Unless you’ve been on Mars or something for the last four years, you’ve heard about Kerri Sparling (@sixuntilme) and her Six Until Me blog. Kerri has type 1 diabetes for over two decades, and marks her fourth anniversary of health blogging by meeting up with a fellow diabetes blogger.
Novel patient, who has a beautifully designed blog, writes about how her chronic illness affects her relationships, especially with her father and how lack of acceptance can drive a wedge between people.
Tim & Alison blog about living with type 1 diabetes on their blog called Shoot Up or Put Up. In the post Alison submitted, she wants to let you know about some of the useful things she learned about diabetes online, and that internet is not all that dangerous when it comes to health information.
Wendy has a beautiful daughter called Adalyne who has type 1 diabetes. She finally got the courage to order her daughter’s medical record, the one that mentions diabetes for the first time. Now she shares her emotions about it with us.
New research has shown Cushing’s syndrome to have a substantially higher prevalence than previously thought and that diagnosing and treating it is sometimes just as difficult as it was 70 years ago. Robin (@staticnrg) at survive the journey knows more.
If you are sick, you need help and compassion from your partner. However your partner is a jerk. OK than. No no no, Barbara Kivowitz (@bkivowitz) has some advice on her In Sickness and In Health blog to try and work things out with your significant other.
Stop for a sec and Learn how to:
- ask a doctor out – Doc Gurley
- feel good, even when it hurts so bad – How to Cope with Pain
- repair a torn earlobe – Suture for a Living (@rlbates)
- treat infection of the external ear canal – Medicine for the Outdoors
- bend right to avoid herniating discs – The Fitness Fixer
DrShock (@DrShock) has difficulties learning how to program in the computer language called Python. This is probably because some parts of his parietal lobe and hippocampus used all the adaptation juice and probably still are, so his other parietal parts refuse to adapt very quickly in order to allow him to learn how to program. Go figure, as he presents the latest neuroscience research paper.
There is this thing they do every Monday at the ACP Internist (@ACPinternists) blog called “Medical News of the Obvious“, which is a compilation of recent studies that don’t always pass the “So what?” test. Let us just say two things: 1. being overweight hurts the entire planet 2. asthma and swine flue don’t go well together. Very amusing stuff!
Want to rub some Viagra on your hmmm… skin? Scientists can make it happen. More rubbing at InsureBlog.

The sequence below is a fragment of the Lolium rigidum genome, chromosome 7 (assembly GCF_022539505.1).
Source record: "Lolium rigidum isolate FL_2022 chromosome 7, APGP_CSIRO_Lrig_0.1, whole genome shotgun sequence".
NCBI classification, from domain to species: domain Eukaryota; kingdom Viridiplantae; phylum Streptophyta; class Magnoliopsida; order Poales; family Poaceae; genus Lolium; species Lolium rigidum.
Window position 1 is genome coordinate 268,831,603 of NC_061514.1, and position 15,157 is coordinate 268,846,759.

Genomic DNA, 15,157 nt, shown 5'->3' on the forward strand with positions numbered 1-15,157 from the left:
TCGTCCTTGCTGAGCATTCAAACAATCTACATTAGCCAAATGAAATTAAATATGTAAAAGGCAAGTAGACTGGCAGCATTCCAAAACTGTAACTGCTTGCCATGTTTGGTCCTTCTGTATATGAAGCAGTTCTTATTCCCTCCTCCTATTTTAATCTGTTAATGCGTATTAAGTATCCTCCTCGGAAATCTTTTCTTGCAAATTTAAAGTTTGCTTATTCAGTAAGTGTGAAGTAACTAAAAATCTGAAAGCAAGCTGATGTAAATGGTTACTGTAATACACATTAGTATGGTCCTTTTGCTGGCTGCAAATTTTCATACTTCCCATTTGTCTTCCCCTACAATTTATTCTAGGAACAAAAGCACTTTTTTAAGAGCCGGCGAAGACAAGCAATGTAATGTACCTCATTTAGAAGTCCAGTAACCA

“Evolution of patients with nonallergic rhinitis supports conversion to allergic rhinitis” is the title of the research article presented by Dr Ves Dimov (@AllergyNotes).
Marshall Scott, a hospital chaplain, wrote an interesting review and critique of a JAMA article on religious coping and care at the end of life on his Episcopal Chaplain at the Bedside blog.
Is conference attendance and self-directed reading of UpToDate really worth one year of residency as one study shows. Neil Dunavin (@ndunavin), intern in internal medicine shares his view at InternTips.
A little bit of this, a little bit of that
Young doctors in debt who feel inadequate are managing misdiagnosed smoking bats suffering from anxiety disorder, instead of worrying about vaginal discharge in teen girls
Louise Norris (@LouiseNorris) suggests that in order to cut health care spending, perhaps one of the things we need to look at is how we train doctors. She thinks that if new doctors didn’t graduate with hundreds of thousands of dollars in loans and work for peanuts for their first few years after med school, maybe they wouldn’t need $250,000 salaries.
Medaholic (@medaholic) is a medical student who has recently been shadowing practicing physicians. This experience was full of emotions like inadequacy and inspiration which Medaholic generously shares with us.
What do you do when a colleague transfers a completely misdiagnosed patient to you? Happy Hospitalist (@happyhospitalis), a board certified internist, tries to realize why such mistakes happen, help his colleagues understand that an alternative course of action may have been better, and make sure they never do the same mistake again.
Do you know what Fourth-Hand Smoke is? Hurry up to Clinical Cases and Images Blog to see the answer.
Philip Hickey, a retired psychologist writes an extensive and informative article about anxiety disorders. Here is just a little taste of it: “The APA and the pharmaceutical companies have jointly developed this spurious system in which all human problems, including normal reactions to stress, are declared mental illnesses which need to be “treated” with drugs”.
Finally, Teen Health 411 brings the facts about vaginal discharge all teen girls should know.
We hope you have enjoyed the Grand Rounds Diversity Edition. Thanks again to everyone who submitted their articles. There were posts from physicians, nurses, patients, librarians, lawyers, MBAs, health insurance professionals and even priests written in the forms of essays, reviews, critiques and surprisingly poems. If this doesn’t demonstrate the beautiful diversity of the health/medical blogosphere, we don’t know what does. The best way to keep enjoying it is to follow Grand Rounds in the future. The next edition will be hosted at Healthcare Technology News.